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Unvaccinated People Shouldn't Go To Disneyland, The State Says

Disneyland at night (Photo by Ryan Resella via the LAist Featured Photos pool on Flickr)
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So it's come to this: the unvaccinated are being told they shouldn't go to Disneyland by state health officials. Due to a recent outbreak of measles linked to the Anaheim theme parks, California health officials are officially telling unvaccinated people not to go to the happiest place on Earth, KPCC reports.

According to state epidemiologist Gil Chavez, it's safe to go to Disneyland if you've been vaccinated, "because you don't have to worry about whether there have been recent cases or recent transmissions there. But if you are unvaccinated, I would worry about it." He also said that children who have or cannot be vaccinated should avoid Disneyland, as well as children under one year of age.

For those keeping count, there has been some discrepancy among news outlets as to the exact number of measles cases in the state, but the California Department of Public Health has linked 42 cases to Disneyland, NPR reports. Five of these cases involve Disneyland employees.

Additionally, 24 Orange County high school students have been banned from campus until January 29 because they lack documentation confirming they've been vaccinated against measles. While schools generally require vaccinations, parents have the option to sign a personal belief waiver to avoid the requirement. This behavior is particularly popular on Los Angeles' Westside, where both whooping cough and measles are on the rise.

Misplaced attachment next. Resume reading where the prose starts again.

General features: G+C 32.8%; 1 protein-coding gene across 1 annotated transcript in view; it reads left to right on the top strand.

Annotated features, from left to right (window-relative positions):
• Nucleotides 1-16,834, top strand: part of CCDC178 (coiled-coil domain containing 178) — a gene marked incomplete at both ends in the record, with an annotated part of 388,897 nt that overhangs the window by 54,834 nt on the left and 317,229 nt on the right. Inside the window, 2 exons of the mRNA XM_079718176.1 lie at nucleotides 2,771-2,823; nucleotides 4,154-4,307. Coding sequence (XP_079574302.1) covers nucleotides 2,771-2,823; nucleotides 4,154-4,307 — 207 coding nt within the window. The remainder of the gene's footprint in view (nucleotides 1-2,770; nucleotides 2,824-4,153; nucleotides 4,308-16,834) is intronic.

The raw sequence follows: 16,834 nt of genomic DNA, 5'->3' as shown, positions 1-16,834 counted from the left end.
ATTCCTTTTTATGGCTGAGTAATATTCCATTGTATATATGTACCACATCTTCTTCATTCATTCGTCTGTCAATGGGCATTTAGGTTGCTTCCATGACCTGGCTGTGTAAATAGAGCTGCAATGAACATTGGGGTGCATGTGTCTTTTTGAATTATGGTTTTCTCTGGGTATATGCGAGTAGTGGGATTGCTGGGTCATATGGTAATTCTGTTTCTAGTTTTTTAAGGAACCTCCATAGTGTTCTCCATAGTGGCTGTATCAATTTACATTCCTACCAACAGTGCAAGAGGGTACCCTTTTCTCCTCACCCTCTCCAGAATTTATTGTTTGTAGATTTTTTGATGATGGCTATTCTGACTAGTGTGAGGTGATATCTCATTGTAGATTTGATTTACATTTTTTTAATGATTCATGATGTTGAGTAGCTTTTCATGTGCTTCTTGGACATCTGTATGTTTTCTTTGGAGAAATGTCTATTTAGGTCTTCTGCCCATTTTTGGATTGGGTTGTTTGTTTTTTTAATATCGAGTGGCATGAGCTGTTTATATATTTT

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Health officials, in turn, can then require these unvaccinated people be quarantined. However, a South Pasadena woman was threatened with a misdemeanor recently after she refused to be quarantined after her sister contracted measles linked to Disneyland, saying she felt just fine. She did say said she would go check with a doctor to see if she needed a vaccine and would stay in if she was sick.

Officials think that the Disneyland outbreak began when someone with measles went to the parks sometime between December 17 and 20. This person was likely either a tourist from another country, or an American who had gone to another country and picked measles up. Officials say it is unlikely, however, that we will ever really know the Disneyland patient zero.

How much does not being vaccinated appear to be the cause of this outbreak? Well, 82 percent of the patients were unvaccinated, either because they were too young or didn't want to be, CNN reports.

In 2000, measles ha been mostly eliminated in the U.S. Last year, however, 61 people in California got measles. As for this outbreak, officials think things are going to be okay, but people really should get vaccinated.

Measles is a respiratory disease spread through the air via coughing and sneezing. Symptoms include fever, cough, runny nose, red eyes, and a rash covering the entire body. Symptoms occur appear between one and two weeks after being infected, and those who have it can be contagious up to four days before and after the rash begins to show. While there is no treatment for measles, most will recover after a few weeks. Chavez, however, cautioned that measles "is not a trivial illness," and said there can be severe consequences including hospitalization, pneumonia, encephalitis and death. Prior to the development of the measles vaccine, the disease killed about 500 people a year in the U.S.